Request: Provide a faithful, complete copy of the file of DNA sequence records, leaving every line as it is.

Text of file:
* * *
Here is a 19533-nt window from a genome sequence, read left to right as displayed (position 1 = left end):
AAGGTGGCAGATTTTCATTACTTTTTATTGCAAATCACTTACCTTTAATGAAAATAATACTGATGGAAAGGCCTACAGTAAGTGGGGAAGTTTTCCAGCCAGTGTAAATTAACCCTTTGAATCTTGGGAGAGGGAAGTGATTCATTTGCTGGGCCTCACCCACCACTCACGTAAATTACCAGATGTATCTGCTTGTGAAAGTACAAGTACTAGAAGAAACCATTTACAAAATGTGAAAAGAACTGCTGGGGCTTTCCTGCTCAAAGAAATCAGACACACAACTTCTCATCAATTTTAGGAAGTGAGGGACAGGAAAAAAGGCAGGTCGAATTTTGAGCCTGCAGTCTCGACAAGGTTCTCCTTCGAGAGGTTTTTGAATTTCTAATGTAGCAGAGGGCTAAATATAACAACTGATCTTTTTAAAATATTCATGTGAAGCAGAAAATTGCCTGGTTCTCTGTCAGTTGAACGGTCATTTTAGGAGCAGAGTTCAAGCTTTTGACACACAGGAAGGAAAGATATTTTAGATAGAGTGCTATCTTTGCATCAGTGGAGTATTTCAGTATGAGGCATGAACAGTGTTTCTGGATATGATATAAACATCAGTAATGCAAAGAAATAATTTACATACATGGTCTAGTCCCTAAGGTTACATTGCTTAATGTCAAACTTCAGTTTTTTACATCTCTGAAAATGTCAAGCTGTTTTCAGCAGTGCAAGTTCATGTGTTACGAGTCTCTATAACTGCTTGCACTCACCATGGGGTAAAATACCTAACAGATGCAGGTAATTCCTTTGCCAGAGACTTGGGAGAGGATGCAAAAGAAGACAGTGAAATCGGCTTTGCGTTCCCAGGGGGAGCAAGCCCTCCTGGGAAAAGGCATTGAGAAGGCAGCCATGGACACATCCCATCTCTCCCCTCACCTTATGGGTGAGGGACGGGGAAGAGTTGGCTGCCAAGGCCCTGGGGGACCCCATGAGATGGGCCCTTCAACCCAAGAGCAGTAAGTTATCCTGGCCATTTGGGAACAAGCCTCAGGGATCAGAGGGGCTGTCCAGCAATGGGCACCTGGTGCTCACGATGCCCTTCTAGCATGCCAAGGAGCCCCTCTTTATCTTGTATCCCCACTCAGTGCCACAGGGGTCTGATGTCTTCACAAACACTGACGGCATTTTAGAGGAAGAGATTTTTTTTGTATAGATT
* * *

Here is a 19533-nt window from a genome sequence, read left to right as displayed (position 1 = left end):
AAGGTGGCAGATTTTCATTACTTTTTATTGCAAATCACTTACCTTTAATGAAAATAATACTGATGGAAAGGCCTACAGTAAGTGGGGAAGTTTTCCAGCCAGTGTAAATTAACCCTTTGAATCTTGGGAGAGGGAAGTGATTCATTTGCTGGGCCTCACCCACCACTCACGTAAATTACCAGATGTATCTGCTTGTGAAAGTACAAGTACTAGAAGAAACCATTTACAAAATGTGAAAAGAACTGCTGGGGCTTTCCTGCTCAAAGAAATCAGACACACAACTTCTCATCAATTTTAGGAAGTGAGGGACAGGAAAAAAGGCAGGTCGAATTTTGAGCCTGCAGTCTCGACAAGGTTCTCCTTCGAGAGGTTTTTGAATTTCTAATGTAGCAGAGGGCTAAATATAACAACTGATCTTTTTAAAATATTCATGTGAAGCAGAAAATTGCCTGGTTCTCTGTCAGTTGAACGGTCATTTTAGGAGCAGAGTTCAAGCTTTTGACACACAGGAAGGAAAGATATTTTAGATAGAGTGCTATCTTTGCATCAGTGGAGTATTTCAGTATGAGGCATGAACAGTGTTTCTGGATATGATATAAACATCAGTAATGCAAAGAAATAATTTACATACATGGTCTAGTCCCTAAGGTTACATTGCTTAATGTCAAACTTCAGTTTTTTACATCTCTGAAAATGTCAAGCTGTTTTCAGCAGTGCAAGTTCATGTGTTACGAGTCTCTATAACTGCTTGCACTCACCATGGGGTAAAATACCTAACAGATGCAGGTAATTCCTTTGCCAGAGACTTGGGAGAGGATGCAAAAGAAGACAGTGAAATCGGCTTTGCGTTCCCAGGGGGAGCAAGCCCTCCTGGGAAAAGGCATTGAGAAGGCAGCCATGGACACATCCCATCTCTCCCCTCACCTTATGGGTGAGGGACGGGGAAGAGTTGGCTGCCAAGGCCCTGGGGGACCCCATGAGATGGGCCCTTCAACCCAAGAGCAGTAAGTTATCCTGGCCATTTGGGAACAAGCCTCAGGGATCAGAGGGGCTGTCCAGCAATGGGCACCTGGTGCTCACGATGCCCTTCTAGCATGCCAAGGAGCCCCTCTTTATCTTGTATCCCCACTCAGTGCCACAGGGGTCTGATGTCTTCACAAACACTGACGGCATTTTAGAGGAAGAGATTTTTTTTGTATAGATT